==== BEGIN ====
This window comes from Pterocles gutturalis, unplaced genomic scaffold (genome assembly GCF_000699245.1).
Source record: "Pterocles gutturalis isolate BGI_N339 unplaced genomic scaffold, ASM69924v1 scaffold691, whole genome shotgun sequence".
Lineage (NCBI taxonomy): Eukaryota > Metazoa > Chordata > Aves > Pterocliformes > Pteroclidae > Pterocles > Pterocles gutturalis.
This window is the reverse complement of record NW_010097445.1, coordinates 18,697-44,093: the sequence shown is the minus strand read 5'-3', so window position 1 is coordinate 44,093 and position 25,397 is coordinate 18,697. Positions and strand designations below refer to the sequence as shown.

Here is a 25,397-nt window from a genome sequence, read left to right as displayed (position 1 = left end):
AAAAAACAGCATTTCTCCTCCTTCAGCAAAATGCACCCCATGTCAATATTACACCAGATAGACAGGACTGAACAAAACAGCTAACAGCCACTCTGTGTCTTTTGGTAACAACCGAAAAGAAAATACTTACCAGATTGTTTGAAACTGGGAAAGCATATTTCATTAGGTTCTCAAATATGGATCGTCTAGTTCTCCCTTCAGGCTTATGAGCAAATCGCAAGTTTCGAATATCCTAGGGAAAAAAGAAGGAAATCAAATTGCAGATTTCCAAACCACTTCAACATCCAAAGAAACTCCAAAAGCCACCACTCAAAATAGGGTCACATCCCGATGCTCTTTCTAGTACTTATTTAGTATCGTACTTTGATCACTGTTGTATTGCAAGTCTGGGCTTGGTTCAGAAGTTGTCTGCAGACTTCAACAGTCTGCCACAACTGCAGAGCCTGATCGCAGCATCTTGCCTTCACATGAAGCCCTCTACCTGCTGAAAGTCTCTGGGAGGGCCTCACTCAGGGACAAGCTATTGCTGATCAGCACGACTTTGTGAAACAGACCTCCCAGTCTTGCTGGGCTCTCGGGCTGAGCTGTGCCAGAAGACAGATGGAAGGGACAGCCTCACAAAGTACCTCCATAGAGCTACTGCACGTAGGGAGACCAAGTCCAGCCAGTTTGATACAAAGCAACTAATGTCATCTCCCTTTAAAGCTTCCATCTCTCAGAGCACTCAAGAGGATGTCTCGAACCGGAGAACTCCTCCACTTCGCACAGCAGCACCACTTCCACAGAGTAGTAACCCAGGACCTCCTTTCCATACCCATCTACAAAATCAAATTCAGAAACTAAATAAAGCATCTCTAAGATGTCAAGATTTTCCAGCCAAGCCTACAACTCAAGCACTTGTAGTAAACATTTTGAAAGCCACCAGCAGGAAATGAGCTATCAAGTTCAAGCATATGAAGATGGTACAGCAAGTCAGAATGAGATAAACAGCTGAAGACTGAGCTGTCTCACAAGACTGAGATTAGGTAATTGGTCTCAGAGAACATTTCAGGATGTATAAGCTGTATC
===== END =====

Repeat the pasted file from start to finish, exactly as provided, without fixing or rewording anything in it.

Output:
This window comes from Pterocles gutturalis, unplaced genomic scaffold (genome assembly GCF_000699245.1).
Source record: "Pterocles gutturalis isolate BGI_N339 unplaced genomic scaffold, ASM69924v1 scaffold691, whole genome shotgun sequence".
Lineage (NCBI taxonomy): Eukaryota > Metazoa > Chordata > Aves > Pterocliformes > Pteroclidae > Pterocles > Pterocles gutturalis.
This window is the reverse complement of record NW_010097445.1, coordinates 18,697-44,093: the sequence shown is the minus strand read 5'-3', so window position 1 is coordinate 44,093 and position 25,397 is coordinate 18,697. Positions and strand designations below refer to the sequence as shown.

Here is a 25,397-nt window from a genome sequence, read left to right as displayed (position 1 = left end):
AAAAAACAGCATTTCTCCTCCTTCAGCAAAATGCACCCCATGTCAATATTACACCAGATAGACAGGACTGAACAAAACAGCTAACAGCCACTCTGTGTCTTTTGGTAACAACCGAAAAGAAAATACTTACCAGATTGTTTGAAACTGGGAAAGCATATTTCATTAGGTTCTCAAATATGGATCGTCTAGTTCTCCCTTCAGGCTTATGAGCAAATCGCAAGTTTCGAATATCCTAGGGAAAAAAGAAGGAAATCAAATTGCAGATTTCCAAACCACTTCAACATCCAAAGAAACTCCAAAAGCCACCACTCAAAATAGGGTCACATCCCGATGCTCTTTCTAGTACTTATTTAGTATCGTACTTTGATCACTGTTGTATTGCAAGTCTGGGCTTGGTTCAGAAGTTGTCTGCAGACTTCAACAGTCTGCCACAACTGCAGAGCCTGATCGCAGCATCTTGCCTTCACATGAAGCCCTCTACCTGCTGAAAGTCTCTGGGAGGGCCTCACTCAGGGACAAGCTATTGCTGATCAGCACGACTTTGTGAAACAGACCTCCCAGTCTTGCTGGGCTCTCGGGCTGAGCTGTGCCAGAAGACAGATGGAAGGGACAGCCTCACAAAGTACCTCCATAGAGCTACTGCACGTAGGGAGACCAAGTCCAGCCAGTTTGATACAAAGCAACTAATGTCATCTCCCTTTAAAGCTTCCATCTCTCAGAGCACTCAAGAGGATGTCTCGAACCGGAGAACTCCTCCACTTCGCACAGCAGCACCACTTCCACAGAGTAGTAACCCAGGACCTCCTTTCCATACCCATCTACAAAATCAAATTCAGAAACTAAATAAAGCATCTCTAAGATGTCAAGATTTTCCAGCCAAGCCTACAACTCAAGCACTTGTAGTAAACATTTTGAAAGCCACCAGCAGGAAATGAGCTATCAAGTTCAAGCATATGAAGATGGTACAGCAAGTCAGAATGAGATAAACAGCTGAAGACTGAGCTGTCTCACAAGACTGAGATTAGGTAATTGGTCTCAGAGAACATTTCAGGATGTATAAGCTGTATC